… the first and, arguably, most famous appears in the passage from Genesis that directly precedes the story of Noah and the Great Flood (an area of particular interest to Scott Roberts in the present text):
The Nephilim were on the earth in those days—and also afterward—when the sons of God went to the daughters of men and had children by them. They were the heroes of old, men of renown.
This passage is relatively vague, of course. We’re told that these Nephelim were with us in ancient times, resulting from the “sons of God” who took a liking to human women and proceeded with intermingling, as well as procreation with them. Many interpret the actual word Nephelim to mean “giants,” and this idea that beings of enormous stature were the offspring of godlike beings from ancient pre-history has been used as a phenomenological parallel to a number of modern day curiosities, including giant skeletons found at Native ritual mounds and burial sites throughout the Americas, especially toward the end of the nineteenth century. Reports of creatures such as the Sasquatch, Yeti, and Almasty seen throughout the world have also had proponents who insinuate this origin rooted in Biblical accounts. Even within various translations of ancient epics such as Beowulf, we recall that the beastly Grendel was believed to have descended from the Biblical Cain, a parallel that ties in with Scott Robert’s own rendition of the mystery. Granted, such overtly Christian perceptions of Grendel and other folkloric beasts likely had their roots in earlier traditions being “colored” somewhat by religious practices that were adopted later. Thus, our understanding of a Hebraic lineage of any sort is likely the result of Christian belief systems becoming prevalent with time, and then imposed upon later translations of Beowulf and other legends. What cannot be argued, however, is the intrigue that these alleged “giants” have maintained throughout history, and the influence they have had on mankind through our various mythologies.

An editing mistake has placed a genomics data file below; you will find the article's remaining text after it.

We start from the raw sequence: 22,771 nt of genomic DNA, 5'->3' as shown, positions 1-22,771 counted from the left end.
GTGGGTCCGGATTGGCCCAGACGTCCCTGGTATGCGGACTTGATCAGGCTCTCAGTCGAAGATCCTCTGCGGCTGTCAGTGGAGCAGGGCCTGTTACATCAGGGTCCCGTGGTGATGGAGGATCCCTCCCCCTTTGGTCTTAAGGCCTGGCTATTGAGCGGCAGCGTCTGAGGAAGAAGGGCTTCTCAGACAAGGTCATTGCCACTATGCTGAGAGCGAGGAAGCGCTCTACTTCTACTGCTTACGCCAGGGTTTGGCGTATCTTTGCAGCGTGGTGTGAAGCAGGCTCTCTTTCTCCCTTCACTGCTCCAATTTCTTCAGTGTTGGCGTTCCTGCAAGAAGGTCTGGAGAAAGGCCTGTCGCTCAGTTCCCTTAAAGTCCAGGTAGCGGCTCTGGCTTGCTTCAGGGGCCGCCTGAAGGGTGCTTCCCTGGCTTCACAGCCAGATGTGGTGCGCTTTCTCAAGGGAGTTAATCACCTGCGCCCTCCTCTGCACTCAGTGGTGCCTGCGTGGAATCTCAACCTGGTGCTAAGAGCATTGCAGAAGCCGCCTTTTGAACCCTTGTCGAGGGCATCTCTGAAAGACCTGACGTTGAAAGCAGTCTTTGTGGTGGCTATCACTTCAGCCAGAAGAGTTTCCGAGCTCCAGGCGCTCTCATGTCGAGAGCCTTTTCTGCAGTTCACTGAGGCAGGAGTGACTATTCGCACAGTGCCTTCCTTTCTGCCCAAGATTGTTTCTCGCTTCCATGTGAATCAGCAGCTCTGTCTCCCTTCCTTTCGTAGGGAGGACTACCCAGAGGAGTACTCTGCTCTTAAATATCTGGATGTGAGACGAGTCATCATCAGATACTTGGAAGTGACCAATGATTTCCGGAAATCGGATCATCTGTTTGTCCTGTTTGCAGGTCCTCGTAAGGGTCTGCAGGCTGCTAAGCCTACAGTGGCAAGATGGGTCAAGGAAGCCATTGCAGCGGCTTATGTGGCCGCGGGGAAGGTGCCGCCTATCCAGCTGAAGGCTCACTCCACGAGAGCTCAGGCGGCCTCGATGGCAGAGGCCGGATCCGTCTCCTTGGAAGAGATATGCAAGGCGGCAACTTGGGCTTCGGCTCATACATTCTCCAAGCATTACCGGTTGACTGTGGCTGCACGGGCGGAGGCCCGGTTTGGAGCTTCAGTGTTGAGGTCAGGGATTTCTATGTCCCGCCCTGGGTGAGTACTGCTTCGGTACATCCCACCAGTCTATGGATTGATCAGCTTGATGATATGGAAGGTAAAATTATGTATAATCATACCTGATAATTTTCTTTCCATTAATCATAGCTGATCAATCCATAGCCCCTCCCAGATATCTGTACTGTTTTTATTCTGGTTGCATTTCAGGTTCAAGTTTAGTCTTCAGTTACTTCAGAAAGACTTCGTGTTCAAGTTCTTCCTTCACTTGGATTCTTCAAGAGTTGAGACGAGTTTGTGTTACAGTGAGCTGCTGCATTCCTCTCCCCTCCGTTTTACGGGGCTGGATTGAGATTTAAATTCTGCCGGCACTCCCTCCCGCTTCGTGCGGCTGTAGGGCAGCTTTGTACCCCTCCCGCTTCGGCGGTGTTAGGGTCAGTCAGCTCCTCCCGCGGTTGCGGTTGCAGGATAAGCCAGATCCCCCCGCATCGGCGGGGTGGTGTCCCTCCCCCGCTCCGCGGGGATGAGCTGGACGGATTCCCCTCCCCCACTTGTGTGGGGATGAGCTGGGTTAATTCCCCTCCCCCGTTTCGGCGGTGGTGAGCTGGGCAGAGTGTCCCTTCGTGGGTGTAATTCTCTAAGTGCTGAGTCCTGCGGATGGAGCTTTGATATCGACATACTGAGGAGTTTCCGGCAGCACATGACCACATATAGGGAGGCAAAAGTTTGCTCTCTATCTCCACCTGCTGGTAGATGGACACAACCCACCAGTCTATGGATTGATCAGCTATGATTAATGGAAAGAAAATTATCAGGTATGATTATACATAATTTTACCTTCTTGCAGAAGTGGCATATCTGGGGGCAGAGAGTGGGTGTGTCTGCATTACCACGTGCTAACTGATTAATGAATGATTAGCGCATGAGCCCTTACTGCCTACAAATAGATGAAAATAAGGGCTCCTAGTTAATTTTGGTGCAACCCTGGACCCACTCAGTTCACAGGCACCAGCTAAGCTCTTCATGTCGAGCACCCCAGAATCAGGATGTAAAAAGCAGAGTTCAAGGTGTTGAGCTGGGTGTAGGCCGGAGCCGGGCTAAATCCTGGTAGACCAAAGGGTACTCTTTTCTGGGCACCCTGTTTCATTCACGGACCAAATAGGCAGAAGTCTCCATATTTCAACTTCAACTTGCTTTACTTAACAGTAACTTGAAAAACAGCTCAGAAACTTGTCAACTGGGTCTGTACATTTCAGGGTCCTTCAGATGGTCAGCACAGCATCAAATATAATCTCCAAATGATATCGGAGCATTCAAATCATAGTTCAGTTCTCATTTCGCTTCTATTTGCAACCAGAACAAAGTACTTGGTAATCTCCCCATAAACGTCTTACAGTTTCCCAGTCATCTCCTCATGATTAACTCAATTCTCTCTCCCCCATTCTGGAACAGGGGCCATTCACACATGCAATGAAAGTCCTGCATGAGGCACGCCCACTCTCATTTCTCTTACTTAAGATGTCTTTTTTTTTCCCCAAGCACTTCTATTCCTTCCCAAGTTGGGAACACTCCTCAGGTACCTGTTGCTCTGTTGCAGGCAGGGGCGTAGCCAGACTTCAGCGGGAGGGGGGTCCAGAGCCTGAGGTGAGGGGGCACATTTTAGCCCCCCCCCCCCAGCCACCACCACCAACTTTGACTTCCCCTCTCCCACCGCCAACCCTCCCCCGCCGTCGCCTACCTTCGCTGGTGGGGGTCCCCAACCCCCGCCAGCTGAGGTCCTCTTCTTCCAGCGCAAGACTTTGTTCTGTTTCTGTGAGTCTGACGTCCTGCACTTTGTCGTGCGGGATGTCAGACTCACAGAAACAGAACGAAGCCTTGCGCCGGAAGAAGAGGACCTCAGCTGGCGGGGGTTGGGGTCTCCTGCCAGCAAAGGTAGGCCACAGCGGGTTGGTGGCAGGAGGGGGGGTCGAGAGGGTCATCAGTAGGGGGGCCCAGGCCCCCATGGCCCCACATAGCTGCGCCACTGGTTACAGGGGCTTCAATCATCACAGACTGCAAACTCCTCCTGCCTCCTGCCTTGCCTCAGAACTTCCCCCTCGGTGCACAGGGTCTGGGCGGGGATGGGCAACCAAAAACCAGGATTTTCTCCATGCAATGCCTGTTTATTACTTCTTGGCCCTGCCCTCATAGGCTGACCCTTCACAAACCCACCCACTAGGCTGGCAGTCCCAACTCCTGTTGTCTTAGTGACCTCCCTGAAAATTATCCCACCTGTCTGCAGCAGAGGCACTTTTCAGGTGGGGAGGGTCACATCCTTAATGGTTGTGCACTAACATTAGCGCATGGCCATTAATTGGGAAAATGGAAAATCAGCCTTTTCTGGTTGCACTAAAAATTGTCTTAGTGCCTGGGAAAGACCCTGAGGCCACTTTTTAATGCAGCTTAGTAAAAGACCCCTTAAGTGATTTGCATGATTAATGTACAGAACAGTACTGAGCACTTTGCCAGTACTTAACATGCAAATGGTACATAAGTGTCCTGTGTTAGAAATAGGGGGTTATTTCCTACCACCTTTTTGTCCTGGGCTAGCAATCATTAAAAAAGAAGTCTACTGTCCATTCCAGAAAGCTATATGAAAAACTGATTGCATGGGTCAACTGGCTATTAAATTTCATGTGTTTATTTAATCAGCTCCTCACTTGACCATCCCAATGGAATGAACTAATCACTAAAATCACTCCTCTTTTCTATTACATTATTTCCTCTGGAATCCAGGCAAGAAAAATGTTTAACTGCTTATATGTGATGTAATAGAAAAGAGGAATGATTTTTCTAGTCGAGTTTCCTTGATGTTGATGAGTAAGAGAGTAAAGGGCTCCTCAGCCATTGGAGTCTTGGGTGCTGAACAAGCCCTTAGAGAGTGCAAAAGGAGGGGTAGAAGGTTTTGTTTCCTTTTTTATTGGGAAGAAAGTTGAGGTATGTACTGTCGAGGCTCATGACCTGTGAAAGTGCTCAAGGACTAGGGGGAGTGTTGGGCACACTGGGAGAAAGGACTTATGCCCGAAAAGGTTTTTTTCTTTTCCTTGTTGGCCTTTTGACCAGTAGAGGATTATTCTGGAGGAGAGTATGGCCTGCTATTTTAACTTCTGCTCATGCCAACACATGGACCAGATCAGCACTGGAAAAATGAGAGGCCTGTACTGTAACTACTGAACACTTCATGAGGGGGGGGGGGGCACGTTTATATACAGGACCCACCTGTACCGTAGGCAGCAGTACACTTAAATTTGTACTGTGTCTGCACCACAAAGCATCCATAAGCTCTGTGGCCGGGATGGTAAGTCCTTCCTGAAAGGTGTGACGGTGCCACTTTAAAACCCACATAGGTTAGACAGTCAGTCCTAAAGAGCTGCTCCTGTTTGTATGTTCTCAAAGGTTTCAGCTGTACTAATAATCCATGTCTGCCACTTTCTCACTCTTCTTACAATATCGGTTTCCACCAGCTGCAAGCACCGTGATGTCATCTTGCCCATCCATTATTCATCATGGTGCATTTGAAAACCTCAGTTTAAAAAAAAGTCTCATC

But gigantism isn’t the only interpretation to be had of these beings, nor is it the only approach Roberts chooses to address in his book. In fact, Ronald Hendel, noted scholar and Professor of the Hebrew Bible and Biblical Literature at the University of California at Berkley, has offered that the term Nephelim is actually a passive form, and that its literal meaning would thus be closer to “ones who have fallen.” Here, of course, we think of angelic beings that, having fallen from grace, renounced their divinity to walk among the daughters of men and, eventually, impregnate them with their proverbial star-seed. The modern interpretation of beings who have “fallen”—that is, arrived here potentially from some place above—almost can’t escape being filtered somewhat through our modern notions of paleo-contact with extraterrestrial alien beings. …
Neanderthal man was “giant” in terms of strength and they also were “fallen” in terms of becoming extinct. No need to bring gods or aliens into it. See my previous post on the topic.